Sunday, April 6, 2014

Housebound: Nightmare or Dream Come True?


Because of a sniffling baby, I wasn't able to attend church last week and put my recent musings into practice.
The best form of entertainment!

There was a seminar that weekend too that we didn't go to. I'm not sure if we've been to anything like that (besides the church retreat) since becoming parents. We could manage it if the grandparents babysat. But I guess we just like to nest. The "reward" of being present at an event doesn't quite match up to the effort used to get there. Sad, I know.

I'm speaking for us as a family unit, though. Andrei does go to events, often where he is the speaker, and he works hard to prepare for those. Of course all that effort is not in vain! And we do soak as much as we can out of the fellowship we do have.

There are times when I wish we had a car. David and I could go somewhere without Andrei. I'd pop David in his carseat and off we'd go. We could give other people rides, too. It's pretty hard to picture Andrei or myself behind the wheel of a car, though. We'll see-the first step is getting a license.

On the other hand, staying in has plenty of merits. Aside from the calm, cozy, and safe atmosphere, there are economic benefits: less money spent on going out and making purchases; less transportation energy consumed. Fewer germs to catch. It also breeds a sort of discipline when it comes to planning trips out of the house. If shopping is to be done once a week, then it must be planned for and the groceries planned to last for that time period. If we're to be in a certain neighborhood on a certain day, we must see if there's anything to be done in that general vicinity. If I want Andrei's help to go up or down the stairs with David, then I must determine in advance when he will be available. And big city life usually involves grocery shopping on the way home from somewhere; no separate trips. It used to annoy me to always have that "chore" after a long day out, but I'm used to it now, and Andrei at least is very gracious about stopping at the store for an item or two.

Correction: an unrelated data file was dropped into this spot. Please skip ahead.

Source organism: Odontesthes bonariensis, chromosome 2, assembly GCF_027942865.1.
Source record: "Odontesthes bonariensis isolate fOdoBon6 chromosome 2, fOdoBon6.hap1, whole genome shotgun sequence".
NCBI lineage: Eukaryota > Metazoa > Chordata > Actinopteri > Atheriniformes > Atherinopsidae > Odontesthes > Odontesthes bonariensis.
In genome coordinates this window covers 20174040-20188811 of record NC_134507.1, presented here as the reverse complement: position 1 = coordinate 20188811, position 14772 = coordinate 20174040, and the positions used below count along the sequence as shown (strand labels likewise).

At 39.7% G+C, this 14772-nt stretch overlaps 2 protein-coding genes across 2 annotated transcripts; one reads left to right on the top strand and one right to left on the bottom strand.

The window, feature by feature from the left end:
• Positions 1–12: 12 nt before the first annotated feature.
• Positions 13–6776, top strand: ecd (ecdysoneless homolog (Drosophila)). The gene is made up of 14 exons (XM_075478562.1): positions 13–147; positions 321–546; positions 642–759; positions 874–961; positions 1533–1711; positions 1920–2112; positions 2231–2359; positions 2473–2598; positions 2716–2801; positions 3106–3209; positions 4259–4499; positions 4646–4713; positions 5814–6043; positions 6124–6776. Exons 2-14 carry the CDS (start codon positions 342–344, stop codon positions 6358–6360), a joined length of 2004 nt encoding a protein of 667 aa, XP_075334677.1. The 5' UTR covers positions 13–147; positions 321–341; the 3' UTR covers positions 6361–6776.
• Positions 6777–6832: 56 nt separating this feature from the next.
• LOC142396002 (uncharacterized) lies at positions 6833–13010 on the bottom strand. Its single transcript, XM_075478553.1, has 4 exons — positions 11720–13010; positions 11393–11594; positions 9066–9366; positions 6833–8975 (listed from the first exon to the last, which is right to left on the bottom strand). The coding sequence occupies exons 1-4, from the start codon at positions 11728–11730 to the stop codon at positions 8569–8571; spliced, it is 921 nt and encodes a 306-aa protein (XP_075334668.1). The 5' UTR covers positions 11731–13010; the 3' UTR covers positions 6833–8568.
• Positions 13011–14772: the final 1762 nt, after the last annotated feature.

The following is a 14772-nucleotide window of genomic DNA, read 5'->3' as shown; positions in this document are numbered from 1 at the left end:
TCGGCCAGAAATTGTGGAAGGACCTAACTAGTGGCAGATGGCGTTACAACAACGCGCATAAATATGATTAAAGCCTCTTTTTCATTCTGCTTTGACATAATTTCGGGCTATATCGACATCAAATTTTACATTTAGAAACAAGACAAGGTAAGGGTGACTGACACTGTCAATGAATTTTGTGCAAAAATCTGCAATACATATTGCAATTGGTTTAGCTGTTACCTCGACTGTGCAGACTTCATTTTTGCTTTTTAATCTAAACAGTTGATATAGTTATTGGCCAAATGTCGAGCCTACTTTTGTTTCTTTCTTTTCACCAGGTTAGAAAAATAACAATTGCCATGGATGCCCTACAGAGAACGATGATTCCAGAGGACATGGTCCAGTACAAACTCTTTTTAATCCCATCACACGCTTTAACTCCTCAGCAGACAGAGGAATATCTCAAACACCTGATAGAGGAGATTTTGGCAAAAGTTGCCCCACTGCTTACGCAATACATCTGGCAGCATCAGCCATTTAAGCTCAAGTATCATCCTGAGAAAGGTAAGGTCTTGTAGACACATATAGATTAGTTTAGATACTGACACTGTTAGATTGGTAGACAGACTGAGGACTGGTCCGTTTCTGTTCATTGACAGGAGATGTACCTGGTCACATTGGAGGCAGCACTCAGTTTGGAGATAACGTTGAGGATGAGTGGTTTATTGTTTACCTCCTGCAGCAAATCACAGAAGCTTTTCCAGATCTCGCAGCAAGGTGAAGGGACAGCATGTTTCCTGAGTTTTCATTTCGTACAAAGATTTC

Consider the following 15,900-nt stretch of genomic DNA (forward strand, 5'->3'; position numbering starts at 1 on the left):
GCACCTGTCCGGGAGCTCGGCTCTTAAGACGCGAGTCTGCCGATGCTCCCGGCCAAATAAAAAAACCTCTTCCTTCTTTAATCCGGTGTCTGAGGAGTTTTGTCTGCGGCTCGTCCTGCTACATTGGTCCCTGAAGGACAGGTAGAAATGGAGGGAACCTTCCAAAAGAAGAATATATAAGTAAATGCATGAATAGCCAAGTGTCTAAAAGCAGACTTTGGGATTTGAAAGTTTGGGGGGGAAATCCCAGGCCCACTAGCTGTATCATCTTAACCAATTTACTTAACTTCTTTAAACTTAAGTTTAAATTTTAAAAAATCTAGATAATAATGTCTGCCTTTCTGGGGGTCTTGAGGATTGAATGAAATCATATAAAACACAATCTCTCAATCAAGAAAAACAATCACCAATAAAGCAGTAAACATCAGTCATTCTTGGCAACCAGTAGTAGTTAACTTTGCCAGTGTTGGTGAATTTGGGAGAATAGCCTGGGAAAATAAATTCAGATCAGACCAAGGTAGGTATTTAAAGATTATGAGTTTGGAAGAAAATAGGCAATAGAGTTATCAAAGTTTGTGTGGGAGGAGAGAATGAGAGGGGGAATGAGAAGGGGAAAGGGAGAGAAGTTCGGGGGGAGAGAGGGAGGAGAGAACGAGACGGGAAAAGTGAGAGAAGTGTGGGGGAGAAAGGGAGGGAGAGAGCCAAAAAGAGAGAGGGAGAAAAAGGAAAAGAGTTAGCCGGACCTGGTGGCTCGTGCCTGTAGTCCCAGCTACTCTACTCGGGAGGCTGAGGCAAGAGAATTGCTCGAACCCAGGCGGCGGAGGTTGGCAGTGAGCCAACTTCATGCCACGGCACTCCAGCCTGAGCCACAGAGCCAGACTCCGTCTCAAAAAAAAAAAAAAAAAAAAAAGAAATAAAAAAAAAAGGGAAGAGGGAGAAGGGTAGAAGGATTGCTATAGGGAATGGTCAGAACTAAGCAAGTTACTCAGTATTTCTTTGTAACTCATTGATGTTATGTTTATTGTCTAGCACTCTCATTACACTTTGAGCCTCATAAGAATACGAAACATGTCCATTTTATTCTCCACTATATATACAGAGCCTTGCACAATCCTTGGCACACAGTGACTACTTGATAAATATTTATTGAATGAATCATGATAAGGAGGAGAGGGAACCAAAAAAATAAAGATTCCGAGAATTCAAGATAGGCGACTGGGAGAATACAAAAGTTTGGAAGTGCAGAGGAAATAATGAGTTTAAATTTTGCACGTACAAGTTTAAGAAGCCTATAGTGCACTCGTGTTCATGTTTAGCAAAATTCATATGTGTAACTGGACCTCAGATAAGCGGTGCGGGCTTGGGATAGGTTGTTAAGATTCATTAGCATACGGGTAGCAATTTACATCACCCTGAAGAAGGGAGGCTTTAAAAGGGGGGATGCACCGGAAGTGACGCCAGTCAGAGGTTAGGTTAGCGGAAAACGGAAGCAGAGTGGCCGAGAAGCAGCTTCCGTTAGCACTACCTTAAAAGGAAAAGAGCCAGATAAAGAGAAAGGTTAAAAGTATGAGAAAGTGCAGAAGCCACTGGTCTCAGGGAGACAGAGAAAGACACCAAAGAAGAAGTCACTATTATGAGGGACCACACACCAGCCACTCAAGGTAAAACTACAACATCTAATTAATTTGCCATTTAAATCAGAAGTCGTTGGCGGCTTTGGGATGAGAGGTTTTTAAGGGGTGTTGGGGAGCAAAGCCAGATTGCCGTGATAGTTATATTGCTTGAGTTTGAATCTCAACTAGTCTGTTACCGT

Anyway. I can look back on those seasons: the student days of running around like crazy, and the single missionary days of spending 3-4 hours in public transportation, traveling all over St. Petersburg each day. And I sure am glad to have a "break."

I was going to end the post there, but I didn't want to conclude without mentioning something about friendship. It's good to have friends of all ages and walks of life. Sure, parents of littles have a lot in common, but unfortunately being housebound is one of those shared traits! Hospitality works in hearts in more ways than one; a "mobile" friend who is willing to travel is just as much of a blessing as those who do the hosting.




3 comments:

  1. What a great post! And - it won't always be this way! So enjoy the blessings while you have them!

    The photo of David is adorable - do you say he looks more like you or Andre? He must have the smile of one of you - it is so unique! But you haven't ever posted any photos of you or Andre in a frame of mind as happy as that!

    I would NEVER long for a car in Russia! How hair-raising! The drivers are crazy; the roads are ridiculous, the traffic (in Moscow, at least) was horrible! Parking seems non-existent, and worst of all the feared militzia who seem to stop drivers for no reason whatsoever apart from the need for funds. I'd be beside myself with anxiety to drive there!

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  2. I'll post some baby photos on FB sometime. He certainly doesn't look like either of us as adults.

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